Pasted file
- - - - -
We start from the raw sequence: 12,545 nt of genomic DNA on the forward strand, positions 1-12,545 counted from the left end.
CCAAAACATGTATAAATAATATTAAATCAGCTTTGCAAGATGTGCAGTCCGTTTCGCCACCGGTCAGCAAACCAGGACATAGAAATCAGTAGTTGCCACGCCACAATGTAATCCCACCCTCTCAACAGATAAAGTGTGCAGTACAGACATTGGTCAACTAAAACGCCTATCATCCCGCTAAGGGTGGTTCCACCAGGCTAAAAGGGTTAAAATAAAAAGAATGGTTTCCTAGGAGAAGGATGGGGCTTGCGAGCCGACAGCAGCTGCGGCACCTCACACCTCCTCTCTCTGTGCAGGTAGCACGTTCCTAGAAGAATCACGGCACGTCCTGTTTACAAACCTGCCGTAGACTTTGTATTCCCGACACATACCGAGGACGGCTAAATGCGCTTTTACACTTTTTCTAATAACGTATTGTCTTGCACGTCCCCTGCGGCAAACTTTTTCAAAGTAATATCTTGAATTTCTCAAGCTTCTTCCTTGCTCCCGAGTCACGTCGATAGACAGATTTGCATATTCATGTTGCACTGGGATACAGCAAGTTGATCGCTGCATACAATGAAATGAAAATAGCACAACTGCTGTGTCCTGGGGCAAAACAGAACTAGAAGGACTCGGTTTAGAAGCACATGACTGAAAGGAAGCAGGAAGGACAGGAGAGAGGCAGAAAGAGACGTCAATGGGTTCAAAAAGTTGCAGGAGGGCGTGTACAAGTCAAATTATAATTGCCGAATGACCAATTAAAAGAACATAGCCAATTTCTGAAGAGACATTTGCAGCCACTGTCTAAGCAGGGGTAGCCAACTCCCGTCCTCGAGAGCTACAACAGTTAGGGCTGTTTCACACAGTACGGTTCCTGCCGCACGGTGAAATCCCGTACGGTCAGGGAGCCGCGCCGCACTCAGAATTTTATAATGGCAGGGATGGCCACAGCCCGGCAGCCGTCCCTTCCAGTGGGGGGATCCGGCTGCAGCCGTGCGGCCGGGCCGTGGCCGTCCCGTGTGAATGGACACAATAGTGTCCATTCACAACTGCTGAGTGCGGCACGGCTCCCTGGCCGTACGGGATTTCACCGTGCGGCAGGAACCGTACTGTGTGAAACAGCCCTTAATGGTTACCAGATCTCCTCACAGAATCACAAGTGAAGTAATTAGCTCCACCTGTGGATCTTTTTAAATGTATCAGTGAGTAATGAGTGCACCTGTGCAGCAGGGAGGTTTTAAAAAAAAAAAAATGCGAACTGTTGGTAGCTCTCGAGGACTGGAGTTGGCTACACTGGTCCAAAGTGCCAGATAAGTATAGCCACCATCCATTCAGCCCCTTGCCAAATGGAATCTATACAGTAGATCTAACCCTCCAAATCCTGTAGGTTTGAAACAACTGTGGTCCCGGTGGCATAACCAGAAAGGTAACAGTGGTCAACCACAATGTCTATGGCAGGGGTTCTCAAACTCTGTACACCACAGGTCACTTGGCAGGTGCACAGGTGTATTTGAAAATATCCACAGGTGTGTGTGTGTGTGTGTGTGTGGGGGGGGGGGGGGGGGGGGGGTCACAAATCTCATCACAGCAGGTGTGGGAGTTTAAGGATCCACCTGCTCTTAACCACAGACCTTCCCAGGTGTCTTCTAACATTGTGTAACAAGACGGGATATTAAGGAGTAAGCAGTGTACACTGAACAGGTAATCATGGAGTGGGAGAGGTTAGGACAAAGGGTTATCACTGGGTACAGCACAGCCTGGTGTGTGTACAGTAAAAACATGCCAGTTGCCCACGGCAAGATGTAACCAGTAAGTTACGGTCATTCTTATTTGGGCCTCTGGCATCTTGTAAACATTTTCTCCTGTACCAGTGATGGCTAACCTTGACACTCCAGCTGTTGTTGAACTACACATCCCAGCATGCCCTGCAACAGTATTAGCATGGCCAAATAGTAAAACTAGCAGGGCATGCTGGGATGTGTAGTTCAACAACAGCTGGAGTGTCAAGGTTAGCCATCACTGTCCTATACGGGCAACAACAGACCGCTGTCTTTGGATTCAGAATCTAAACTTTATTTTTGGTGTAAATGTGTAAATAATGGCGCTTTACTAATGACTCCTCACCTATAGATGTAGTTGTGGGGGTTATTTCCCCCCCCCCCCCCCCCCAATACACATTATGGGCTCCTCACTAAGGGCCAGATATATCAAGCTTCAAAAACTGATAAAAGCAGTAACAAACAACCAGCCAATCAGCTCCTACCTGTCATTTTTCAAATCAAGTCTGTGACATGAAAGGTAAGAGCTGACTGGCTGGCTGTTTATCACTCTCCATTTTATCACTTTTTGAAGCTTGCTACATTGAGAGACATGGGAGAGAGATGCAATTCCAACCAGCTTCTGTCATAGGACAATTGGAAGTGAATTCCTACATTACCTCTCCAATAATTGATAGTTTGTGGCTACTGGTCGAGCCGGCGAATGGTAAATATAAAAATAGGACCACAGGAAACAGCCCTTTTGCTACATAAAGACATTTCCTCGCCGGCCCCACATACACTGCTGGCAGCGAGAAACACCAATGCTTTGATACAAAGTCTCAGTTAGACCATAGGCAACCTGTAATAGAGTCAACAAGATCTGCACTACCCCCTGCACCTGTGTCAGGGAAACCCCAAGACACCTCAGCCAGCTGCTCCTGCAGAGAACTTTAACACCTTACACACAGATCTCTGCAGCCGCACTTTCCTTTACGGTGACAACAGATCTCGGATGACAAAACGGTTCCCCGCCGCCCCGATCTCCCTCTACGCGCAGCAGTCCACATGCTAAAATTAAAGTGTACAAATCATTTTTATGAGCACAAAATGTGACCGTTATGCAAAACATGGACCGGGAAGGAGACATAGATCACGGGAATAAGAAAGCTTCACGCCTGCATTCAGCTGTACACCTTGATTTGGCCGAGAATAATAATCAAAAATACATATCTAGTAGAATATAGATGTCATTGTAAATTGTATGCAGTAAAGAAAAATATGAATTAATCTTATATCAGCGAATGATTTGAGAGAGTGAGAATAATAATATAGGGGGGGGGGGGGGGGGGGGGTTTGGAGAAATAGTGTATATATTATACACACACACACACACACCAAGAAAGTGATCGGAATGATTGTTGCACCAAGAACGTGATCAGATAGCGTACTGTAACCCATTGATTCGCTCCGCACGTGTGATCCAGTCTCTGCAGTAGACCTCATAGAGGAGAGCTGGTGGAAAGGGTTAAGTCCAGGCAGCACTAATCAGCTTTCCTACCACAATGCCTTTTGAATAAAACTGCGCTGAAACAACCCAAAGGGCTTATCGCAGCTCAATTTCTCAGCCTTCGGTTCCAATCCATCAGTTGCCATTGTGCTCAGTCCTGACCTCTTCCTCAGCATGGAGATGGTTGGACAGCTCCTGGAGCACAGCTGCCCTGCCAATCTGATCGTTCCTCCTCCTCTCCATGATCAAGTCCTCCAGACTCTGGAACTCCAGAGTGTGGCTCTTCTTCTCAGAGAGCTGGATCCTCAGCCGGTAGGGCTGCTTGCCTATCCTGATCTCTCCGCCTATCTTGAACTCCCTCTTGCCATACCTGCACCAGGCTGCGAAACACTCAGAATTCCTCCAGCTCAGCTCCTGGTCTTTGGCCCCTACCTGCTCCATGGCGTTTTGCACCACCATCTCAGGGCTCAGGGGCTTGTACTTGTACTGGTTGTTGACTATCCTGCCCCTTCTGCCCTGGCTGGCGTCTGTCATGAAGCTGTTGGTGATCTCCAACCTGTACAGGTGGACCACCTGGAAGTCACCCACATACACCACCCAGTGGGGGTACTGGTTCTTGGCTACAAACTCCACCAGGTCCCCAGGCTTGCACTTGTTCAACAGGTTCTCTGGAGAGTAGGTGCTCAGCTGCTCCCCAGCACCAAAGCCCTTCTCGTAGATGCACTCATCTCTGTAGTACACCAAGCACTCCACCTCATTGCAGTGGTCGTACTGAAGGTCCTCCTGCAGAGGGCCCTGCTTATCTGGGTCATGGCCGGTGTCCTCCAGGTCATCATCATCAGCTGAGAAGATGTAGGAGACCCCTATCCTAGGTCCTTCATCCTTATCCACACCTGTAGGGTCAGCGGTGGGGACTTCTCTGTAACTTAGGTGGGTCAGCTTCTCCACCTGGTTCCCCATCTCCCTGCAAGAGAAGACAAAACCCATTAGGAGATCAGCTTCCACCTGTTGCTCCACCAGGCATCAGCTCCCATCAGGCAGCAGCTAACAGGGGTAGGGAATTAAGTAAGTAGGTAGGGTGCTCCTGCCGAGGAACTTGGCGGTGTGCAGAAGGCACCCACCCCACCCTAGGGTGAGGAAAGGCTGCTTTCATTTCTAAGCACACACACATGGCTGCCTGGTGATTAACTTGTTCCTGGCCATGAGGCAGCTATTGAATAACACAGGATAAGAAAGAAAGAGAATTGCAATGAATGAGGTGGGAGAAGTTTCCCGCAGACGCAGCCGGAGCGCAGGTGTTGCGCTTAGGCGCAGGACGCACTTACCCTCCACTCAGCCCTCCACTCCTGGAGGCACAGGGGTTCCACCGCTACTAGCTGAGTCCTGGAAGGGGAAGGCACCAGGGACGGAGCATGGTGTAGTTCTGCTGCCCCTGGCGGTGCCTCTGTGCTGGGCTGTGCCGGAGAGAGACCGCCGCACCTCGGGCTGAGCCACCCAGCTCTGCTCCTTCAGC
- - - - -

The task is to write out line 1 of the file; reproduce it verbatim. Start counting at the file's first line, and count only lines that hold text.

We start from the raw sequence: 12,545 nt of genomic DNA on the forward strand, positions 1-12,545 counted from the left end.